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Fair is fair

I blogged about Dick Cheney's inappropriate conduct, and so did many of you. However, this is the part where I walk a slightly different path from some of my blogging friends.

I know some of my newshound chums must have seen the story of would-be First Lady Teresa Heinz Kerry telling Pittsburgh Tribune-Review editor Colin McNickle to "shove it." Ironically, one report suggests this was shortly after she delivered a brief speech on civility, but I can't yet corroborate that.

Yet, although I'm sure that some of the more liberal bloggers have seen this, I'm noticing a silence about it. Now, hey, they're not journalists: they've no obligation to the public to be objective. Maybe it's better for them to stay quiet than for them to open themselves up to ridicule by trying to defend or rationalize her mistake. However, I try to maintain a certain amount of consistency in my opinion, and on this, I think she's been not only rude, but stupid.

Yes, I said stupid. How foolish do you have to be to, almost a month to the day after Cheney's appalling abusive language on the floor of the Senate, show that you're almost as tactless as your opposition?

The primary differences that I see between her gaffe and Cheney's are that

a) her language was not quite as foul, and
b) she hasn't officially been elected to anything yet.

However, Mrs. Kerry was caught on tape, while Cheney wasn't (though he was blatantly, offensively unapologetic about it), and that clip has already gotten plenty of air time.

Furthermore, unfair though it is, more civility is expected of women than of men, and this likely won't play well. There are those members of the voting public who have not forgotten the uproar over Hillary Clinton's 1992 remark about "not being the kind of woman who stays home baking cookies." Yes, the feminine expectation is wholly inequitable, but I know first hand that it exists. Of course, in this specific instance, we're not even asking her to act like a lady, just like someone capable of keeping her cool. Teresa Heinz Kerry just lost what little high ground of civility that the Democrats might have claimed. She might regain some points if she had the wit to apologize, but it remains to be seen whether or not she will do so.

My point is that both parties have members in immediate proximity to the president or would-be president who apparently have difficulty controlling their tempers, and nursery school name-calling is not the sort of behavior that makes the Oval Office look good. If these people want to be the leaders of the free world, I wish they'd start acting like it.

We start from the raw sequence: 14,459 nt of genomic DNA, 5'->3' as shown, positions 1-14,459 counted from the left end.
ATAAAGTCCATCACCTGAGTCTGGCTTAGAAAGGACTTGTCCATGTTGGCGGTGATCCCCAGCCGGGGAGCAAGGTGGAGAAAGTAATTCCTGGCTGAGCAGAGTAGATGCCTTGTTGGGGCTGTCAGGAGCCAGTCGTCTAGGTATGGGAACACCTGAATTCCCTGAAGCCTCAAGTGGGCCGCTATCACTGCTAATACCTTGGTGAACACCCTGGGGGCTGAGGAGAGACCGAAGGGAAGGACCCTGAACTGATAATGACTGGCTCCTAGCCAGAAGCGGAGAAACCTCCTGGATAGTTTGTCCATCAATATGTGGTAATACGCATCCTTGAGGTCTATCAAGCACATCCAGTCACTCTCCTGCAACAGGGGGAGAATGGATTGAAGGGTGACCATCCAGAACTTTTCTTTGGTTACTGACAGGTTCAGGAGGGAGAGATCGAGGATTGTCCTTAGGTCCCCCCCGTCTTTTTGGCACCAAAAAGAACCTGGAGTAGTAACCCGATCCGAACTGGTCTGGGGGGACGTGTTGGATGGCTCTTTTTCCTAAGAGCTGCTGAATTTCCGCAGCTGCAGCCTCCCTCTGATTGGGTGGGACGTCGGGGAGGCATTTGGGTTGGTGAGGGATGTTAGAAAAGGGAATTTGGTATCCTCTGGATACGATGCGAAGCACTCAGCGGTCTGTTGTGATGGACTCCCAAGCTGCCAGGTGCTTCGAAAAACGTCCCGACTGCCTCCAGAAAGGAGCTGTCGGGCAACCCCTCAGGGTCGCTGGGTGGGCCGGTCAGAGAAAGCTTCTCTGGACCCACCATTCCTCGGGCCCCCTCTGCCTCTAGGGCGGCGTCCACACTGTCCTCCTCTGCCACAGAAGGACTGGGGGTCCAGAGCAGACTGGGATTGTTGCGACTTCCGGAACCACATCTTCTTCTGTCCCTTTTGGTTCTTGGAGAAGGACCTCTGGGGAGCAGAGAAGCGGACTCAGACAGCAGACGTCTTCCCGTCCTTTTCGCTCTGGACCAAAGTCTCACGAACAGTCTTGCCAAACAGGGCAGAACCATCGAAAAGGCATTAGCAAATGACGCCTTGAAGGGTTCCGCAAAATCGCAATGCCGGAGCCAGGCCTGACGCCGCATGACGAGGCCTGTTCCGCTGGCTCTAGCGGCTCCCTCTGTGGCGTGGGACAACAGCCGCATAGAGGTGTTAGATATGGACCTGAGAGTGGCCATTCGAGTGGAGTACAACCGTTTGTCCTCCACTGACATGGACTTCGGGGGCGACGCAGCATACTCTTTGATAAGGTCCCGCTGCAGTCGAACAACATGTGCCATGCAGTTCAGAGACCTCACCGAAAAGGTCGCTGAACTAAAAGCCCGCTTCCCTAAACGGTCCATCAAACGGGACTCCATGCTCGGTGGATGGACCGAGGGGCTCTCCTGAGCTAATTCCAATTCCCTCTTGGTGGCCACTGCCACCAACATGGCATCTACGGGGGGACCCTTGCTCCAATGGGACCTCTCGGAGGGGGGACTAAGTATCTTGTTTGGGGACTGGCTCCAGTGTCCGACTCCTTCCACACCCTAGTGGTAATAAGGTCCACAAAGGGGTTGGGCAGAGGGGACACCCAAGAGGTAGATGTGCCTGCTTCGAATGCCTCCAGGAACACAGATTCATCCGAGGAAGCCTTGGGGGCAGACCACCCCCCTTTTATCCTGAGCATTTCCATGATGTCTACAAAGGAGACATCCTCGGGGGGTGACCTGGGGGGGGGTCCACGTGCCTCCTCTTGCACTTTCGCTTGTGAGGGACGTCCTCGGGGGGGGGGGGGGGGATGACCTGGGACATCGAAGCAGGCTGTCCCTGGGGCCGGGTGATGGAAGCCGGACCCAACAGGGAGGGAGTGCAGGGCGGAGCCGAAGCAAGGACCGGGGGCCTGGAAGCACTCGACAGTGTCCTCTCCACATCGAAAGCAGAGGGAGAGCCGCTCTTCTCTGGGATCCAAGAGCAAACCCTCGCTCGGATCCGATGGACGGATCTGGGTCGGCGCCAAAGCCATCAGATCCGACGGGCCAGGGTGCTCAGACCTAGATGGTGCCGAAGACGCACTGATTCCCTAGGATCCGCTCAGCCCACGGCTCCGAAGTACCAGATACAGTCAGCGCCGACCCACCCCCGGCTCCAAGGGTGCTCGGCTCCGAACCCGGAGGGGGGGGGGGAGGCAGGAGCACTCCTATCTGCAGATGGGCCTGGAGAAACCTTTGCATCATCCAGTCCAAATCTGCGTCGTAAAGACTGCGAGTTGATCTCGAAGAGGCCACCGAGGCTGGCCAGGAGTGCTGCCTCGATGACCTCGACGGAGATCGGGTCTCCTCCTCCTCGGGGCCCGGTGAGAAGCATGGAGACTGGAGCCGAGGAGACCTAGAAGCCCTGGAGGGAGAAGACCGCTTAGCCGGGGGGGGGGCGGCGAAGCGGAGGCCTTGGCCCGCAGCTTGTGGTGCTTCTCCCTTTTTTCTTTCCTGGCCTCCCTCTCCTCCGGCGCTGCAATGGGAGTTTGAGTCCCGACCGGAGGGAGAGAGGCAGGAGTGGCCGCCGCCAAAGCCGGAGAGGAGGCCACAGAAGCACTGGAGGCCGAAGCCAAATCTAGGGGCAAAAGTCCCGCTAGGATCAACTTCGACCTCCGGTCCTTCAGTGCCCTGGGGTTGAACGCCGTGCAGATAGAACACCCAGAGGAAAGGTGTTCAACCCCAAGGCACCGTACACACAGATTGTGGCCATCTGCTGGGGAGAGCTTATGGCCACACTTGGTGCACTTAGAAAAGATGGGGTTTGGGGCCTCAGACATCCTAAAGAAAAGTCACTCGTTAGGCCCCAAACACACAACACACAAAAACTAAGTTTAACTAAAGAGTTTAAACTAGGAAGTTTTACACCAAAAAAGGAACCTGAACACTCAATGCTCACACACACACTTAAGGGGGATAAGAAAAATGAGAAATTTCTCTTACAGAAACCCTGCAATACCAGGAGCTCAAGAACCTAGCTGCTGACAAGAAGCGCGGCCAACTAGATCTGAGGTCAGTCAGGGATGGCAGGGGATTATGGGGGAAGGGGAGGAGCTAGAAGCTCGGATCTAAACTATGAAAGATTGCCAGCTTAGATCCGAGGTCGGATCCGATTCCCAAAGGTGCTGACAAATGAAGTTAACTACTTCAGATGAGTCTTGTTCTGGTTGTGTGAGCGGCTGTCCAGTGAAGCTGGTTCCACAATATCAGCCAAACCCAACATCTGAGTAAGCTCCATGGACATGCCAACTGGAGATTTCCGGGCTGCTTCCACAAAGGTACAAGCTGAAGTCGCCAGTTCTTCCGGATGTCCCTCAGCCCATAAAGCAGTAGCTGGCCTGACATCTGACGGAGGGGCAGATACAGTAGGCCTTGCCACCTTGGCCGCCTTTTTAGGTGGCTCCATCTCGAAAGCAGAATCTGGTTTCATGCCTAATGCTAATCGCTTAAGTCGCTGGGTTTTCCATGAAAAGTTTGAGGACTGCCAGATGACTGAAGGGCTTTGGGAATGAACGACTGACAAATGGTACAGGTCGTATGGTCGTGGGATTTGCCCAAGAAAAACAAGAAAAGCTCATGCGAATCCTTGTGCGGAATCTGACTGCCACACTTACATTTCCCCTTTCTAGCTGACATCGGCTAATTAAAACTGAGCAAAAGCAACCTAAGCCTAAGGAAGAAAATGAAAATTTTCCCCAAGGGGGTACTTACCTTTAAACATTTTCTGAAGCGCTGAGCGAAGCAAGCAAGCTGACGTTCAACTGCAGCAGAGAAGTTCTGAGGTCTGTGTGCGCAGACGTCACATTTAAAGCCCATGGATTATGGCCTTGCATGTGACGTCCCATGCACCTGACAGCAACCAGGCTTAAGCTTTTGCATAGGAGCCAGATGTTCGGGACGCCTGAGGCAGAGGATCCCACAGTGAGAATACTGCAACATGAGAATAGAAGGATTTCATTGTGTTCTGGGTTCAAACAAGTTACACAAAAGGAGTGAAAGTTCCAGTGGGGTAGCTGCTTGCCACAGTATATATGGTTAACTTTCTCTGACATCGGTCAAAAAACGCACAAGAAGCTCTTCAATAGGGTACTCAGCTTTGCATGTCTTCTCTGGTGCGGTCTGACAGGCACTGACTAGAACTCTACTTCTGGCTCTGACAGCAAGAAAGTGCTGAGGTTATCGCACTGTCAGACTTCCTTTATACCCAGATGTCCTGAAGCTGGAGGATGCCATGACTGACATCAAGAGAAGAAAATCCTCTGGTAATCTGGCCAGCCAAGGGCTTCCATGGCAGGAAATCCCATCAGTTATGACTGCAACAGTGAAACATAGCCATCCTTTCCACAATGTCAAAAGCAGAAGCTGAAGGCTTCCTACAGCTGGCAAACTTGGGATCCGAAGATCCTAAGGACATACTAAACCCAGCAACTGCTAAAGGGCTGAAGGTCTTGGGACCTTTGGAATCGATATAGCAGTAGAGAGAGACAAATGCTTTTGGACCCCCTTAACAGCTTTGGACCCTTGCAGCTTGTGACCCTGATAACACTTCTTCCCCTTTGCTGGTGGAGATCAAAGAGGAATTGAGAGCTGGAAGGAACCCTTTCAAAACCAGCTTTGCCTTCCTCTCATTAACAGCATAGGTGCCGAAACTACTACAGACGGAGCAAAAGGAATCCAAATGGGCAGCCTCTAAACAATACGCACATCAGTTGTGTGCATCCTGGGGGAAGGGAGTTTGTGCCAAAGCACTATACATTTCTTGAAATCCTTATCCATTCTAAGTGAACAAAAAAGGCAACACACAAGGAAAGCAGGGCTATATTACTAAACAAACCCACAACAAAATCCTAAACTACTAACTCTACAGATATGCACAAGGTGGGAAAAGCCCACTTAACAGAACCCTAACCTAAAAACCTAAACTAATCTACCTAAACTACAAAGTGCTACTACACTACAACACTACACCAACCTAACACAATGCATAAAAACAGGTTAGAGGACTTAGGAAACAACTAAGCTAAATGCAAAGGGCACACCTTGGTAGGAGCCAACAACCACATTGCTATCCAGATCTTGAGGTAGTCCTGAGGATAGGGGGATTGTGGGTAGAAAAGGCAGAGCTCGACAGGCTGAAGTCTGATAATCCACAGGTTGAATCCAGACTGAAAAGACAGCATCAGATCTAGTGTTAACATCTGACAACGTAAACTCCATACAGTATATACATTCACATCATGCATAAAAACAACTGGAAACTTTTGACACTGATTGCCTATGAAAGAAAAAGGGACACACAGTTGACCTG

( 9 comments — Leave a comment )
Jul. 26th, 2004 11:48 am (UTC)
Wow where to even begin on this one. There really isn't a place so this is going to be somewhat disconnected, which is fair I think because I think your comparison is entirely disconnected.

To begin with, if I hear you correctly, you seem offended that public figures engaged in any kind of aggressive discourse bordering on vulgar? If this is your opinion then I don't think there is anything at all wrong with this, and if that is what you expect from public servants then I think that is great.

The rest of your post I really can’t agree with for so many reasons.

1. This is only being reported because she is a woman. Can you imagine the kind of deluge of news we would get if the press covered it every time a male politician told someone to 'shove it', even in the proximity of a camera.

2. I'm absolutely blown away that someone is actually trying to make the comparison to someone saying "shove it" at a reception to the Vice President saying "Go Fuck Yourself" on the floor of the senate, during a senate function. I'm so blow away in fact that I wont write much more in this because I think if this doesn't immediately make sense to you then I'm not sure what else to say.

3. The point of just about every post I've read on the topic has more to do with an atmosphere of bullying in the Bush Whitehouse, and their own claims to the moral high ground than it has to do statement itself. So I think you’re also headed in the wrong direction in isolating this one event outside the context of the greater issues most people are trying to write about.

Other issues about people who are in a position to make policy, verses those on the sideline really weaken the substance of your argument here as well. Simply wanting something to be an issue isn’t enough to make it one. I think you get father afield when you take the extra step and try to act as if something is amiss because other people aren’t making it an issue too.
Jul. 26th, 2004 01:36 pm (UTC)
In my opinion, rude is rude: degree doesn't win too many points with me. Both sides have acted inappropriately, and it is only fair that those who called Cheney on the carpet give this its due measure of attention. I'm really tremendously proud of my friend Terrance, a true blue Democrat, for doing so.